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  • Upgrading from NMIS8 compatible applications to NMIS9 compatible applications (V2 - Detailed)
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Summary

In this guide we will migrate the data from NMIS8 and OMK Applications to nmis9 and OMK Applications. 

  • Server: uburnto (ubuntu 18) →  deb-n-burn (debian 10) 
  • nmis 8.7.2 → nmis 9.2.2
  • opCharts 2.5.1 → opCharts 3
  • opConfig 3.5.2 → opConfig 4
  • opEvents 2.6.3 → opEvents 3
  • opHA 2.2.2  → opHA 3 
  • opReports 3.4.2 → opReports 4 

Please note that, to make use of some utility versions for the migration, at least these versions are needed:

  • opCharts 4.2.5
  • opConfig 4.2.4
  • opEvents 4.0.2 (opEvents 3.2.1 just for the migration scripts specific for opEvents). 
  • opHA 3.3.1
  • opReports 4.2.2

Options

  1. Use a VM for the nmis9 server: We would need to run additional steps to migrate the data. 
  2. Install the apps once the data is migrated: The installers will upgrade the data to the new format. 

Upgrade process: Using nmis9 VM (NMIS9)

Prerequisites

  • NMIS 9 and OMK apps are installed on the server. 

Step 1. Stop all daemons

We first need to make sure all the daemons are stopped in the destination server:

sudo service nmis9d stop
sudo service omkd stop
sudo service opeventsd stop
sudo service opchartsd stop
sudo service opconfigd stop

Step 2. Move and adapt NMIS files

There are a couple of options to move configuration files: 

  • (Option 1): Adapt just needed configuration files in the destination server (Cleaner option).
  • (Option 2): Move all configurations from origin server and adapt in the new server. 

Configuration Files: Option 1

Copy

Copy - just - the configuration files customised from the source server:

rsync -r root@myserver.com:/usr/local/nmis8/conf/Config.nmis /usr/local/nmis9/conf
rsync -r root@myserver.com:/usr/local/nmis8/conf/users.dat /usr/local/nmis9/conf
...

We can move all the files except the Table-tablename.nmis. 

Configure

We need to make some adjustments to the Config file. 

  • Review important parameters, as the number of workers (workers parameter in config). We can use this rule to get a starter number, but this will depend on the server resources, the amount of data collected by the node, etc. If the server is too slow we would need to decrease the number. If there are nodes with more than 3x late collects (Check the polling summary), the number should be increased:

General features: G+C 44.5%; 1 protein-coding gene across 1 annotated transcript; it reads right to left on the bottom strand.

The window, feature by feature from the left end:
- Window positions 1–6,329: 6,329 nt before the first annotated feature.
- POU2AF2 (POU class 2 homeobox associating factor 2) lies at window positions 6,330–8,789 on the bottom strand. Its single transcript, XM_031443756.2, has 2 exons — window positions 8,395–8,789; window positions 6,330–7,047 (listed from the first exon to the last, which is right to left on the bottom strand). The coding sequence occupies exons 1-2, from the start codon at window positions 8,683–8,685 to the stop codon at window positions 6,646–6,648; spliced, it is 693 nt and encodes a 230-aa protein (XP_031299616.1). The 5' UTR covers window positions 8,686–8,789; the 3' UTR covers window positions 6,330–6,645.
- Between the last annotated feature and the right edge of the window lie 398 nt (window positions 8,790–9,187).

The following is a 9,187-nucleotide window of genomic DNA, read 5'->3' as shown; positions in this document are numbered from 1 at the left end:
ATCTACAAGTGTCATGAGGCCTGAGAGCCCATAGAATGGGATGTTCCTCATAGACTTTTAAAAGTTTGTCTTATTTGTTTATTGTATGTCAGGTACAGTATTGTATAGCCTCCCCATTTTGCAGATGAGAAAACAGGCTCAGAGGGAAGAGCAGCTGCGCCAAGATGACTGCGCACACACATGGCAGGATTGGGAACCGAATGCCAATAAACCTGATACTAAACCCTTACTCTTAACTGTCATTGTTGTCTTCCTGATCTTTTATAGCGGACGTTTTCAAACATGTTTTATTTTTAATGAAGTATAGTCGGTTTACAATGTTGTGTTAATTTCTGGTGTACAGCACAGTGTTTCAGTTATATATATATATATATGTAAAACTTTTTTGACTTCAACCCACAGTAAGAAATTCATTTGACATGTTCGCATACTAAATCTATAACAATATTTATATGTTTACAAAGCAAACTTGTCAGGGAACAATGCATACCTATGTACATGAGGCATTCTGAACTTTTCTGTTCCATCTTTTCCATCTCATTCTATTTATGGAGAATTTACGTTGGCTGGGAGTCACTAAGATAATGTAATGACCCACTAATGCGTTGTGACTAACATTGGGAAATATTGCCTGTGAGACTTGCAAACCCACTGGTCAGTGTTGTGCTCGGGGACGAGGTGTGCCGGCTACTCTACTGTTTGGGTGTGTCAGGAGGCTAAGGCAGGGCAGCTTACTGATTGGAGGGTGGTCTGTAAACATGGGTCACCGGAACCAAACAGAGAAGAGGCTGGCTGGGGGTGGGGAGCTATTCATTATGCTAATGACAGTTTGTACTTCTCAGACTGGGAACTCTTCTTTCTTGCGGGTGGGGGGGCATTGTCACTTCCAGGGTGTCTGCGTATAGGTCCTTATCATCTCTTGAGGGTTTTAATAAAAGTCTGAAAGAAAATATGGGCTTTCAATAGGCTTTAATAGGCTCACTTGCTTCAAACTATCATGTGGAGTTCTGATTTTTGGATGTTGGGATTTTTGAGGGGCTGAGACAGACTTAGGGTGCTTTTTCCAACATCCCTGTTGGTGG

(Number of nodes x AVG Collect time) / 300

300 _ Default polling time.

  • There is a script to use in opCommon (Just from the last software versions) that compares configuration items from a configuration file missing from another. 
/usr/local/omk/bin/opcommon-cli.pl act=compare_configs nmis8=/tmp/nmis8.nmis nmis9=/tmp/nmis9.nmis
    This will compare the keys. But if we want to compare the values (To compare, the default configuration file and the customised, to see want has changed):
/usr/local/omk/bin/opcommon-cli.pl act=compare_custom default=/usr/local/nmis9/conf-default/Config.nmis custom=/usr/local/nmis9/conf/Config.nmis


  • Then, fix files permissions:
/usr/local/nmis9/bin/nmis-cli act=fixperms

Import NMIS 8 configuration Items

More information here

Review important configuration Items

More information here

Configuration Files: Option 2

Copy

Copy the configuration directory from the source server.

Create a conf backup first:

mv /usr/local/nmis9/conf /tmp/nmis9/conf

This can be done really easy with rsync:

rsync -r root@myserver.com:/usr/local/nmis8/conf /usr/local/nmis9

Configure

We need to make some adjustments to the file. This is:

  • Replace all nmis8 occurrences by nmis9.
  • Replace 'sql' section for 'database'.
  • Add database section.
  'database' => {
    'db_name' => 'nmisng',
    'db_password' => 'op42flow42',
    'db_port' => '27017',
    'db_query_timeout' => 5000,
    'db_server' => 'localhost',
    'db_username' => 'opUserRW',
    'db_never_remove_indices' => [ 'nodes' ],
  },
...
 '<nmis_base>' => '/usr/local/nmis9',
 '<url_base>' => '/nmis9',
 '<cgi_url_base>' => '/cgi-nmis9',
..
		'nmisd_max_workers' => 10, # set to zero to disable multiprocessing
		'nmisd_worker_cycle' => 100,	# workers sleep no longer than X between cycles
		'nmisd_scheduler_cycle' => 10, # the supervisor daemon sleeps no longer than X between cycles

		'nmisd_fping_worker' => 'true', # if true, at dedicated worker for fping use used
		'postpone_clashing_schedule' => 30, # if positive, clashing jobs are retried N seconds later, otherwise clashing jobs are discarded


  • Review important parameters, as the number of workers (workers parameter in config). We can use this rule to get a starter number, but this will depend on the server resources, the amount of data collected by the node, etc. If the server is too slow we would need to decrease the number. If there are nodes with more than 3x late collects (Check the polling summary), the number should be increased: 
(Number of nodes x AVG Collect time) / 300

300 _ Default polling time.

  • There is a script to use in opCommon (Just from the last software versions) that compares configuration items from a configuration file missing from another. 
/usr/local/omk/bin/opcommon-cli.pl act=compare_configs nmis8=/tmp/nmis8.nmis nmis9=/tmp/nmis9.nmis
  • Copy tables from conf-default: 
/usr/local/nmis9 cp conf-default/Table-* conf


  • Then, fix files permissions:
/usr/local/nmis9/bin/nmis-cli act=fixperms


Check

Even with the daemon stop, we can check if the configuration is working. We can access the GUI: